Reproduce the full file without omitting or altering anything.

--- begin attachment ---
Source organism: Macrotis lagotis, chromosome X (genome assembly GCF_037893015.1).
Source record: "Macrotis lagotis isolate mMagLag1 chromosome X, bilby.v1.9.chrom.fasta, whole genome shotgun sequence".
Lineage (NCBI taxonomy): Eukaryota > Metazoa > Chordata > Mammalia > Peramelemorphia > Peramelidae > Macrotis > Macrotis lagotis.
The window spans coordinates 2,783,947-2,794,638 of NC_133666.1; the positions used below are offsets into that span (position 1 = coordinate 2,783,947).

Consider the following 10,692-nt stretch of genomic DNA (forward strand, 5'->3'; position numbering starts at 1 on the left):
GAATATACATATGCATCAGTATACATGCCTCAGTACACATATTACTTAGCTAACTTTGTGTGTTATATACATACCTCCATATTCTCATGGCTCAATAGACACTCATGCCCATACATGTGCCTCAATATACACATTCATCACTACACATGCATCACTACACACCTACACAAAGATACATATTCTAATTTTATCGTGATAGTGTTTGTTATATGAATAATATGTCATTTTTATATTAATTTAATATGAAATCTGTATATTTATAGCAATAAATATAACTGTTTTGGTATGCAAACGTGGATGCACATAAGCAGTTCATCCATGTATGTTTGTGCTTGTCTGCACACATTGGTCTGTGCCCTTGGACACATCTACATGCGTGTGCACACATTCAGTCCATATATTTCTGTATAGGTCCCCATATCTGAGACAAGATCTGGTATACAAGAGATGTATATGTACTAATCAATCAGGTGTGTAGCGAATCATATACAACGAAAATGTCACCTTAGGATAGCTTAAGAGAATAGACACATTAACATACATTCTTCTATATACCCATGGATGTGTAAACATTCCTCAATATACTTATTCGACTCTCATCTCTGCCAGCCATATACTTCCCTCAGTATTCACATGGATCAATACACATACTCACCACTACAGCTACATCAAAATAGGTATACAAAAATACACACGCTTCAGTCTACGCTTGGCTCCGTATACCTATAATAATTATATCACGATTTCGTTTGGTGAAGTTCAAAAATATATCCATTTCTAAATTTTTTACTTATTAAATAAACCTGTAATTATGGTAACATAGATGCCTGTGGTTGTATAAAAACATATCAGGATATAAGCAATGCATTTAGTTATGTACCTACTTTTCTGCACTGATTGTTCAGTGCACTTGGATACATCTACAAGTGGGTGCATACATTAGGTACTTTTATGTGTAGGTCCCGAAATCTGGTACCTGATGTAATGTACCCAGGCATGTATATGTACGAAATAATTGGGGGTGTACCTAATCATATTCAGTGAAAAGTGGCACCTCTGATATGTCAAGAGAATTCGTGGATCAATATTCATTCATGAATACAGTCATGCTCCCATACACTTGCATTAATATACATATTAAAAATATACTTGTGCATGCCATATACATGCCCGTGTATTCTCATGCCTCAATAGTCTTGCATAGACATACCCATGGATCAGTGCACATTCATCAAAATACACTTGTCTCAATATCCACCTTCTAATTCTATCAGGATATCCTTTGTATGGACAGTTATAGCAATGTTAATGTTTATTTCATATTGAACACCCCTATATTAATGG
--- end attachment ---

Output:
Source organism: Macrotis lagotis, chromosome X (genome assembly GCF_037893015.1).
Source record: "Macrotis lagotis isolate mMagLag1 chromosome X, bilby.v1.9.chrom.fasta, whole genome shotgun sequence".
Lineage (NCBI taxonomy): Eukaryota > Metazoa > Chordata > Mammalia > Peramelemorphia > Peramelidae > Macrotis > Macrotis lagotis.
The window spans coordinates 2,783,947-2,794,638 of NC_133666.1; the positions used below are offsets into that span (position 1 = coordinate 2,783,947).

Consider the following 10,692-nt stretch of genomic DNA (forward strand, 5'->3'; position numbering starts at 1 on the left):
GAATATACATATGCATCAGTATACATGCCTCAGTACACATATTACTTAGCTAACTTTGTGTGTTATATACATACCTCCATATTCTCATGGCTCAATAGACACTCATGCCCATACATGTGCCTCAATATACACATTCATCACTACACATGCATCACTACACACCTACACAAAGATACATATTCTAATTTTATCGTGATAGTGTTTGTTATATGAATAATATGTCATTTTTATATTAATTTAATATGAAATCTGTATATTTATAGCAATAAATATAACTGTTTTGGTATGCAAACGTGGATGCACATAAGCAGTTCATCCATGTATGTTTGTGCTTGTCTGCACACATTGGTCTGTGCCCTTGGACACATCTACATGCGTGTGCACACATTCAGTCCATATATTTCTGTATAGGTCCCCATATCTGAGACAAGATCTGGTATACAAGAGATGTATATGTACTAATCAATCAGGTGTGTAGCGAATCATATACAACGAAAATGTCACCTTAGGATAGCTTAAGAGAATAGACACATTAACATACATTCTTCTATATACCCATGGATGTGTAAACATTCCTCAATATACTTATTCGACTCTCATCTCTGCCAGCCATATACTTCCCTCAGTATTCACATGGATCAATACACATACTCACCACTACAGCTACATCAAAATAGGTATACAAAAATACACACGCTTCAGTCTACGCTTGGCTCCGTATACCTATAATAATTATATCACGATTTCGTTTGGTGAAGTTCAAAAATATATCCATTTCTAAATTTTTTACTTATTAAATAAACCTGTAATTATGGTAACATAGATGCCTGTGGTTGTATAAAAACATATCAGGATATAAGCAATGCATTTAGTTATGTACCTACTTTTCTGCACTGATTGTTCAGTGCACTTGGATACATCTACAAGTGGGTGCATACATTAGGTACTTTTATGTGTAGGTCCCGAAATCTGGTACCTGATGTAATGTACCCAGGCATGTATATGTACGAAATAATTGGGGGTGTACCTAATCATATTCAGTGAAAAGTGGCACCTCTGATATGTCAAGAGAATTCGTGGATCAATATTCATTCATGAATACAGTCATGCTCCCATACACTTGCATTAATATACATATTAAAAATATACTTGTGCATGCCATATACATGCCCGTGTATTCTCATGCCTCAATAGTCTTGCATAGACATACCCATGGATCAGTGCACATTCATCAAAATACACTTGTCTCAATATCCACCTTCTAATTCTATCAGGATATCCTTTGTATGGACAGTTATAGCAATGTTAATGTTTATTTCATATTGAACACCCCTATATTAATGG